Arter was from Hanoverton, Ohio, the son of a farmer. Despite his father’s determination to have his son follow in his footsteps, the lad made his way to Cincinnati where he made a living as a flower painter and by teaching others. Then in Paris he studied under Gustave Boulanger and Jules-Joseph Lefebvre, who taught hundreds of young, aspiring Americans at the Académie Julian. In the Paris Salon of 1888 Arter exhibited Interior: Picardie. Love Letter and Brazier followed in 1890. Another work, entitled Leaving Mass at Scheveningen, was on display at the Salon of 1891.
Arter went on to set up studios in Venice, London and New York. He spent twelve summers in Italy and became known for his portraits, including those of Pope Pius X and the King and Queen of Italy, who decorated him. According to Edna Maria Clark (Ohio Art and Artists, 1932), flowers and Venetian and Japanese scenes were his specialty. In a short article on Arter, “A Painter of the Orient,” Metropolitan Magazine 7 (May 1898): 555-559, John T. Taylor described how the painter worked en plein air in Italy. “It is to his steady out-of-door work in Italy that Mr. Arter attributes the luminous quality which appears in his pictures. Not until he had spent his first year there, working entirely out-of-doors, he says, did he grasp the meaning of atmosphere.” Arter also traveled to Japan. At the National Academy of Design between 1884 and 1897, Arter re-exhibited some of his paintings from the Paris Salon, as well as some genre works, such as Love Me, Love Me Not!, Water Carrier, Net Mender — Interior, and Healing Buddha.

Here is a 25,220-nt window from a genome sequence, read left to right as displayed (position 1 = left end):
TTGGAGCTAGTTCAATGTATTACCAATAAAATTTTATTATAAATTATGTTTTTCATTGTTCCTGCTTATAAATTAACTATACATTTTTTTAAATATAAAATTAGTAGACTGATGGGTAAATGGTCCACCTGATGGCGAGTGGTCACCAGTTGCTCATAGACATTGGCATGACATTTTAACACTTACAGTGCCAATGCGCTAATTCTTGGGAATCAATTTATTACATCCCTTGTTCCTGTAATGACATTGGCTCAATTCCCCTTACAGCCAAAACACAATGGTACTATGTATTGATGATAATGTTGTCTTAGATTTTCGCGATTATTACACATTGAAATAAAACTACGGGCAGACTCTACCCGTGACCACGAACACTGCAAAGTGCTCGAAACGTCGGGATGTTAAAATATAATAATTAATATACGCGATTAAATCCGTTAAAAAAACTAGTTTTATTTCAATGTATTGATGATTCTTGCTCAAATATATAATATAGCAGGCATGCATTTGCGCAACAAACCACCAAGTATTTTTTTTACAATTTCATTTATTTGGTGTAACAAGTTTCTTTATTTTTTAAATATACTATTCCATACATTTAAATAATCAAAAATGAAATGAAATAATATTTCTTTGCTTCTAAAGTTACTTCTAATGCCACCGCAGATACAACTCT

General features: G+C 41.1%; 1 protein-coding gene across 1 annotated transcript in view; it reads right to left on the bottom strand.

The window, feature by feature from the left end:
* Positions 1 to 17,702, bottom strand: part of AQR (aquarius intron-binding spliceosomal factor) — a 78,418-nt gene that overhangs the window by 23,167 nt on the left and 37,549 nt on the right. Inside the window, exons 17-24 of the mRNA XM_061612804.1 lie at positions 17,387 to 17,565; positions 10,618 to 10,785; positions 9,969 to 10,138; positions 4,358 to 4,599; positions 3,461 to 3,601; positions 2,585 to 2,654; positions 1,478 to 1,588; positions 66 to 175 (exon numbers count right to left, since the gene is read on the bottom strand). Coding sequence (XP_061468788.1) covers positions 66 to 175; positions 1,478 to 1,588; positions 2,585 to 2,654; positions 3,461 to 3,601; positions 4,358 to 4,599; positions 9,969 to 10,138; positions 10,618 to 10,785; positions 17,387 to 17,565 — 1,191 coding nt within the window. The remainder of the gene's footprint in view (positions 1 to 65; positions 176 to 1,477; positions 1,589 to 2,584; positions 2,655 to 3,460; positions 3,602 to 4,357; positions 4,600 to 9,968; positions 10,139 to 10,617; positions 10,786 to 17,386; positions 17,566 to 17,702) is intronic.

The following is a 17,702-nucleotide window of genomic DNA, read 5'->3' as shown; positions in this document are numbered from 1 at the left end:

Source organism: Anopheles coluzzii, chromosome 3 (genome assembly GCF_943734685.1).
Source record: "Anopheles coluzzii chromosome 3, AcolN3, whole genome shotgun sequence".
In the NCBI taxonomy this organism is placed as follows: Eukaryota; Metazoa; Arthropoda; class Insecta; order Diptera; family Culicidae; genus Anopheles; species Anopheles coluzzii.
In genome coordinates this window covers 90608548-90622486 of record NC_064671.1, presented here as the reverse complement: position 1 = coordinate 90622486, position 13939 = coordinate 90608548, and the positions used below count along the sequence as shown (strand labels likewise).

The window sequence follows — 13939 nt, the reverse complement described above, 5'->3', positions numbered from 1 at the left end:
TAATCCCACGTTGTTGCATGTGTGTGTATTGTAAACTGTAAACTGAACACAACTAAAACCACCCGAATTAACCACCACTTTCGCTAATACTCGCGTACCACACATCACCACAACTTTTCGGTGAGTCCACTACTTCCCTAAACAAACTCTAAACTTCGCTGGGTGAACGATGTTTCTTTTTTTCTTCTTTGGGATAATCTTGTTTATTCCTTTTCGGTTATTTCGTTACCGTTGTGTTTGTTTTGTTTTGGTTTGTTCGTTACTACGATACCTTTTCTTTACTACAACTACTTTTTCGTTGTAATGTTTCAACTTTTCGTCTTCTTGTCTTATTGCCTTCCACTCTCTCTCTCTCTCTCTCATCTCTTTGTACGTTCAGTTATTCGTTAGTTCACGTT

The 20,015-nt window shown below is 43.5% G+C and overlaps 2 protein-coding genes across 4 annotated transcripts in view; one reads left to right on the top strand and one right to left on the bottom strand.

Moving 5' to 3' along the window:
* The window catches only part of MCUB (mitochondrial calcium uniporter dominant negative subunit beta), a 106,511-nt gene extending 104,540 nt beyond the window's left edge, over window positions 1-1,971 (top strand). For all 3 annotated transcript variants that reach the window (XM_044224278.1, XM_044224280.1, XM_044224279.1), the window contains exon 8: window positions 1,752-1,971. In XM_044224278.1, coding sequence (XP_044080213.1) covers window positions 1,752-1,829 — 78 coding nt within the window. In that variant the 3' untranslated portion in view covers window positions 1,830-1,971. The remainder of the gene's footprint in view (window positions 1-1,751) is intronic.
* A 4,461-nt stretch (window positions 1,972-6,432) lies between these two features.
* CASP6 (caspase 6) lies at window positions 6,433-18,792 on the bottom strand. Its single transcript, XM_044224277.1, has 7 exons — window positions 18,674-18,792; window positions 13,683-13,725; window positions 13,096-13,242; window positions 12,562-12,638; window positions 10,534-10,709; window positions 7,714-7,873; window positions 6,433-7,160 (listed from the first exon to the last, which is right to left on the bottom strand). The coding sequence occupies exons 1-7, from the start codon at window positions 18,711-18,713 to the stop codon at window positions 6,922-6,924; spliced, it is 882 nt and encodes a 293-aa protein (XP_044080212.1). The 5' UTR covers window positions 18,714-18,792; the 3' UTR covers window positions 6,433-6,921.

The painter was living in New York in the 1890s. He died in Alliance, Ohio on December 29, 1923.
Submitted by Michael Preston Worley, Ph.D. R.H. Love Galleries, Chicago